This was my most exciting fragrance find of spring 2008. Classic 1920 contains notes of Chinese citron, Haitian vetiver, Antilles sandalwood, and amber, but it's not masculine, nor even androgynous. It's 100% feminine, in the way that genuinely pretty women are feminine: earthy, warm, and exuberant in spirit. This scent straddles lines: it's lighthearted yet serious, bright yet soft, ethereal yet grounded. I suspect that there are many floral notes in the blend, because it has the charisma of a citrus-heavy floriental... but in the way of classic European perfumes, the whole is so well blended that I find it hard to identify individual notes. It does have the most gorgeous fresh-grassy-patchouli drydown, many hours after application, after most of the other notes have disappeared. I might call it a "fresh" floriental because it's much more transparent than typical florientals. But oh, it's just so PRETTY. Charisma, charisma, charisma. My 2-year-old daughter's reaction sealed the deal. We play a game called "delicious or disgusting," and I held my wrist to her nose and asked for her verdict. She inhaled deeply, declared "DELICIOUS," and then repeated "Smell Mommy's arm, smell Mommy's arm." I bought a full bottle for about $100 at parfum1.com. UPDATE: Now that I've experienced the full spray from the bottle (rather than a few dabs from a vial), I love this even more. One MUAer told me she'd heard it smelled a bit like CKOne, and I can see the resemblance, but only upon application. Within 15 minutes Classic 1920 assumes its own warm, rounded, feminine character. It's the perfect summer scent for people who love the idea of citrus during the summer but find most citrus scents to be too sharp or thin.
Fragrances -Unlisted Brand - Eau d'Italie - Bois d'Ombrie
WinterWheat 4/14/2008 10:02:00 PM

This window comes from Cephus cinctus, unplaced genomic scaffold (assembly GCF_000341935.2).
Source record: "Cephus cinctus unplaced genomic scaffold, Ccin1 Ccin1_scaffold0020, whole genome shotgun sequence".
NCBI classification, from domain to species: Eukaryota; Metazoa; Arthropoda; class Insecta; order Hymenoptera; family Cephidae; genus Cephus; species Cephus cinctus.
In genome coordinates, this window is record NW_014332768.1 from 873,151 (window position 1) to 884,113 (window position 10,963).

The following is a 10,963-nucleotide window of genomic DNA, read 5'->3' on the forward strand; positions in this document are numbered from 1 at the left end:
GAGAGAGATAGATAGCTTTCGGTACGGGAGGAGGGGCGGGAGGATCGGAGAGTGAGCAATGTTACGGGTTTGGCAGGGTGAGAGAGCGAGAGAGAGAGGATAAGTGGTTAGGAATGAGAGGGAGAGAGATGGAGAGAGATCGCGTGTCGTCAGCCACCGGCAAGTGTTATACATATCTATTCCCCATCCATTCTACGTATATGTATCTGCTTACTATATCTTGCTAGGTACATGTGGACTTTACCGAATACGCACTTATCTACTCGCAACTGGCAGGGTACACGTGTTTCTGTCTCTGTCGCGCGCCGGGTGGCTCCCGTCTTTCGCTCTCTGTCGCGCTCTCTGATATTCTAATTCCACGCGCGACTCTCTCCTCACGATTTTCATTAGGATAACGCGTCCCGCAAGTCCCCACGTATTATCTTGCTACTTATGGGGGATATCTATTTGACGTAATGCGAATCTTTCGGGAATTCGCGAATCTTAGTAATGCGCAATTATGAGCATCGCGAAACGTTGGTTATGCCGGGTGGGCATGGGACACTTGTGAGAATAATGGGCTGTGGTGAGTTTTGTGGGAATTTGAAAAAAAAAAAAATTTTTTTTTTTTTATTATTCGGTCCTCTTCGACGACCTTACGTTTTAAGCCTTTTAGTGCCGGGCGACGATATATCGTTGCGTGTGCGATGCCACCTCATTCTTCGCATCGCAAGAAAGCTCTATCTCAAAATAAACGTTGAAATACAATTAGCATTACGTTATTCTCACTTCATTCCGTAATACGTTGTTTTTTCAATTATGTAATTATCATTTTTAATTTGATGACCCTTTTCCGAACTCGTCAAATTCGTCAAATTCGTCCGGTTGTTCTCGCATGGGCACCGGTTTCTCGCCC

I do not understand why this doesn't get more love on the boards. A top-flight iris if I've ever smelled one. Love iris and want to get your man a dude-friendly iris? This is it. Love iris and don't have or want a dude to scent? This is still it: wear it yourself. In contrast to airy, ethereal iris scents (which are lovely in their own right), Bois d'Ombrie is an iris with guts: whiskey, damp woods, dried leaves, and incense lend the impression of freshly unearthed orris roots amid soil made fertile by a recent forest fire: the perfect scent for a rainy November.
This is about as close to an HG violet as I've found. It starts out pleasantly (not cloyingly) candylike, and as other reviewers have noted, there is an almondy accord that accentuates the violet in the most unexpected and delightful way. I've tried many violet scents, and this one starts out sweet but not nearly as sweet as, say, Calypso Violette. Within 15 minutes some green notes emerge, and I'm reminded very much of the sweet-sour-fizzy cedar-violet combo in KM Genie des Bois. I like the first 20 minutes better than the drydown, where the sour notes are a little too prominent for my taste. They do cut the sweetness of the violet, so I think they're necessary, but perhaps with a *tad* less concentration.